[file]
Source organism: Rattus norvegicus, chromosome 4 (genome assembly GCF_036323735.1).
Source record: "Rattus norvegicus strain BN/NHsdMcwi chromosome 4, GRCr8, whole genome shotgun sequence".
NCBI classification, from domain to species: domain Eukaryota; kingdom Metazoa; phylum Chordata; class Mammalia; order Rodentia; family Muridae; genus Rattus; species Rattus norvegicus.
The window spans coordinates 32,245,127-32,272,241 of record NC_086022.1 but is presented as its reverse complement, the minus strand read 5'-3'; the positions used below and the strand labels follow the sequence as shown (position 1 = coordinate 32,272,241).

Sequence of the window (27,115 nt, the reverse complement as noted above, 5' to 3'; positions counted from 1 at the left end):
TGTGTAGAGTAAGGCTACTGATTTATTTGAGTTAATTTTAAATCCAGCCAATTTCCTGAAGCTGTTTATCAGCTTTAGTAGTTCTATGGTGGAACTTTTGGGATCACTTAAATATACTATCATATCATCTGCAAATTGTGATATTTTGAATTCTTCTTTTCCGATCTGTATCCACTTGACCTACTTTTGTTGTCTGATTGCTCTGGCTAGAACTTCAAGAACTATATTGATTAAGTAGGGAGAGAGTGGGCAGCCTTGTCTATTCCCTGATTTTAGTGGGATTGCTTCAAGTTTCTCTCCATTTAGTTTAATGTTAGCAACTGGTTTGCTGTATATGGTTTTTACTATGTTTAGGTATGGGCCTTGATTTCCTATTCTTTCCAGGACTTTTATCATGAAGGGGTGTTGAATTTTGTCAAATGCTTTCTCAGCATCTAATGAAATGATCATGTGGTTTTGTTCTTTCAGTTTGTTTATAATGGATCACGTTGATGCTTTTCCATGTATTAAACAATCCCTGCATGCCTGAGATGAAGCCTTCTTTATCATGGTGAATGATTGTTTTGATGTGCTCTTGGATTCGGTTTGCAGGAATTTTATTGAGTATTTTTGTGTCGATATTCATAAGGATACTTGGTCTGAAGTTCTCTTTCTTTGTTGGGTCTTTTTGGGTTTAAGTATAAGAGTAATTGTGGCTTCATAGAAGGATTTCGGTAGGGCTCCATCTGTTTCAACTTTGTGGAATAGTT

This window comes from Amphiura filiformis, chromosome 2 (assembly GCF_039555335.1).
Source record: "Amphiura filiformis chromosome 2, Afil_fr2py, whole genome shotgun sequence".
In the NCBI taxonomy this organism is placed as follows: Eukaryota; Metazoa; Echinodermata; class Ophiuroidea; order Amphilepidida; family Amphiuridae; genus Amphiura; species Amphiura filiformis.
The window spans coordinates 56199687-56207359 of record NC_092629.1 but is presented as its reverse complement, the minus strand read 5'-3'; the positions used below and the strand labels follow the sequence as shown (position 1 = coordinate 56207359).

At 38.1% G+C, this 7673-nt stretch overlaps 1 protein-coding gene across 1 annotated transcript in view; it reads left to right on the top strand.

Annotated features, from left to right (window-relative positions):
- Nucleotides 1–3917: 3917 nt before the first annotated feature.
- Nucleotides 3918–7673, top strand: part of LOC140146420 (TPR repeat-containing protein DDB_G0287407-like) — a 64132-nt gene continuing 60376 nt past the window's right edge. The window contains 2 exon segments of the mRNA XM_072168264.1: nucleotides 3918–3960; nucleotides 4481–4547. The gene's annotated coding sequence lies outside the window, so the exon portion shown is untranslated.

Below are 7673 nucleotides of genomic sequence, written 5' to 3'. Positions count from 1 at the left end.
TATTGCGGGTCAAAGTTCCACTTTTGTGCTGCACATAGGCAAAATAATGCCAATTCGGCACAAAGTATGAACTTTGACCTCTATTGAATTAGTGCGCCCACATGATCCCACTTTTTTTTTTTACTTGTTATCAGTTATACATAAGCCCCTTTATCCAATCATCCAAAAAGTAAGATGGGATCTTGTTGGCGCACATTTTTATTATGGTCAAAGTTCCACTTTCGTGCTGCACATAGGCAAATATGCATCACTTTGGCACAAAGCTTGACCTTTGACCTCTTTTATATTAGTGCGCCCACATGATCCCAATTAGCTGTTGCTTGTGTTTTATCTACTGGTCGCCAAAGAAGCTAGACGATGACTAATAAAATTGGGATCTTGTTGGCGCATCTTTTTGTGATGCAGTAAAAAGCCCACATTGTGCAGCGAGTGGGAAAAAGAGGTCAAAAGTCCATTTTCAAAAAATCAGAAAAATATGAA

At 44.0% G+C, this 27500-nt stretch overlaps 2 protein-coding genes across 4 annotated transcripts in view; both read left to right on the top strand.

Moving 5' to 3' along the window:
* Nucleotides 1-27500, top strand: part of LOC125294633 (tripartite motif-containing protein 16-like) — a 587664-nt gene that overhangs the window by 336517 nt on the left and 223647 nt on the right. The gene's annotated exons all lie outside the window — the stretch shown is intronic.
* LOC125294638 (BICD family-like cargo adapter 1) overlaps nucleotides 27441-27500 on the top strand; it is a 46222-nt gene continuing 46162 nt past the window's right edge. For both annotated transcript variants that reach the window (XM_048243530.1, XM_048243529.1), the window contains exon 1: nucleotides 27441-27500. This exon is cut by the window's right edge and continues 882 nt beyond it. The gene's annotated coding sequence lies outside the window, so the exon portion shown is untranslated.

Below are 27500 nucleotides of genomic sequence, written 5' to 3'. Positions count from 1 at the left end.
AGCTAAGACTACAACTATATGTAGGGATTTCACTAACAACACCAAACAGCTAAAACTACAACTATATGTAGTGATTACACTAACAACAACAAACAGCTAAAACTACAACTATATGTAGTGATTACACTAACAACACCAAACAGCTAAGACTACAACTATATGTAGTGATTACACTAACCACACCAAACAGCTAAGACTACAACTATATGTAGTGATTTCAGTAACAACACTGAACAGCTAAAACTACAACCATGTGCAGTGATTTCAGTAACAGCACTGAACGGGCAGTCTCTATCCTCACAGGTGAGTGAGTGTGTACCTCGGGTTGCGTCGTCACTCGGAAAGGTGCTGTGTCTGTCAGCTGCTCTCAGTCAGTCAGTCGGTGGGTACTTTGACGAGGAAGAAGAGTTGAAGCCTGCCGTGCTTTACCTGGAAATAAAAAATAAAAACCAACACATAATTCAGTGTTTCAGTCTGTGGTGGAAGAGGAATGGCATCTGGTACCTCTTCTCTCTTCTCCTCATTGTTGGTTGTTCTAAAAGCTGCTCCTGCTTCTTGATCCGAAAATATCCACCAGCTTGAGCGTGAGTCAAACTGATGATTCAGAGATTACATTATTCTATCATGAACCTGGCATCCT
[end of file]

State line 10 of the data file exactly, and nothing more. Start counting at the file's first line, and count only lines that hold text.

The window spans coordinates 56199687-56207359 of record NC_092629.1 but is presented as its reverse complement, the minus strand read 5'-3'; the positions used below and the strand labels follow the sequence as shown (position 1 = coordinate 56207359).